CMS Releases Final 2020 Inpatient Rule

Makes changes to Wage Index Proposal

August 06, 2019

On Friday, August 2, CMS released its final 2020 Inpatient Prospective Payment System (IPPS) rule. Overall, the rule will increase IPPS rates by a net 3.1% in fiscal year (FY) 2020 compared to FY2019. It also includes welcome changes to Medicare’s Promoting Interoperability Program and takes steps to restore fairness to the calculation of hospital wage index values, though in a significantly different manner than the proposed rule.

For the wage index, CMS is going through with its proposal to remove the impact of hospitals reclassifying from urban to rural when calculating each state’s rural floor. WHA supported this policy change in its comment letter noting the current policy has benefited coastal states at the expense of states like Wisconsin. CMS also made a significant change to its proposal to bring up wage index values for hospitals below the 25th percentile by bringing down wage index values for hospitals above the 75th percentile.

WHA had submitted comments urging CMS to focus on hospitals that have gamed the system by creating artificially high labor markets, while also urging CMS to hold harmless hospitals in naturally occurring high labor markets, which some Wisconsin hospitals operate in. In the final rule, CMS decided to instead spread out the wage index offset across all hospitals above the 25th percentile rather than just those above the 75th percentile. While this proposed change will negatively impact all hospitals above the 25th percentile, combined with the changes to the rural floor calculation, the wage index changes should have a positive net impact on Wisconsin hospitals.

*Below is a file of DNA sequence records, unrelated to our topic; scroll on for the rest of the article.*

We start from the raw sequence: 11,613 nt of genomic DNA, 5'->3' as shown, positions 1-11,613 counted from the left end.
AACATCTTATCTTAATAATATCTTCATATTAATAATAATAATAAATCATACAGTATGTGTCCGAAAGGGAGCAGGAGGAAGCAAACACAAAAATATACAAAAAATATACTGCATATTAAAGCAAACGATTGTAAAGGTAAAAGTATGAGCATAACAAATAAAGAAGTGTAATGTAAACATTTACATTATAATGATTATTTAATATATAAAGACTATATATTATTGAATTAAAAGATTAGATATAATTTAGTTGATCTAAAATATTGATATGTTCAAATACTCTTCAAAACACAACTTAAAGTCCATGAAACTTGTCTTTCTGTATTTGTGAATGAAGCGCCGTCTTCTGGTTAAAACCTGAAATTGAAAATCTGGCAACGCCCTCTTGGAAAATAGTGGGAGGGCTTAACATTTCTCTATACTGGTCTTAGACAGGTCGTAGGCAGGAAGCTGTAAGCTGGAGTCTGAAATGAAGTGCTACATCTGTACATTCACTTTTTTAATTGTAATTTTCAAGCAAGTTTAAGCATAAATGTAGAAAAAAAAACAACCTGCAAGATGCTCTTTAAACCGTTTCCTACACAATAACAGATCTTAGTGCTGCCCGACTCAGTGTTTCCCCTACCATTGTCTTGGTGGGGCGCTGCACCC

WHA was also pleased to see CMS finalize its proposals to reduce electronic health record regulatory burden in its Promoting Interoperability Program. Specifically, CMS went ahead with its proposal to allow hospitals to select the 90-day time period for which they must attest to meaningful use of certified electronic health record (EHR) technology and removed both the “query of PDMP” and “verify Opioid Treatment Agreement” from the list of required measures, noting the increased burden they would have presented without meaningful improvements in quality.

WHA will be analyzing the final rule in the coming weeks and will provide additional updates as warranted. Contact WHA Director of Federal and State Relations Jon Hoelter with questions.

This story originally appeared in the August 06, 2019 edition of WHA Newsletter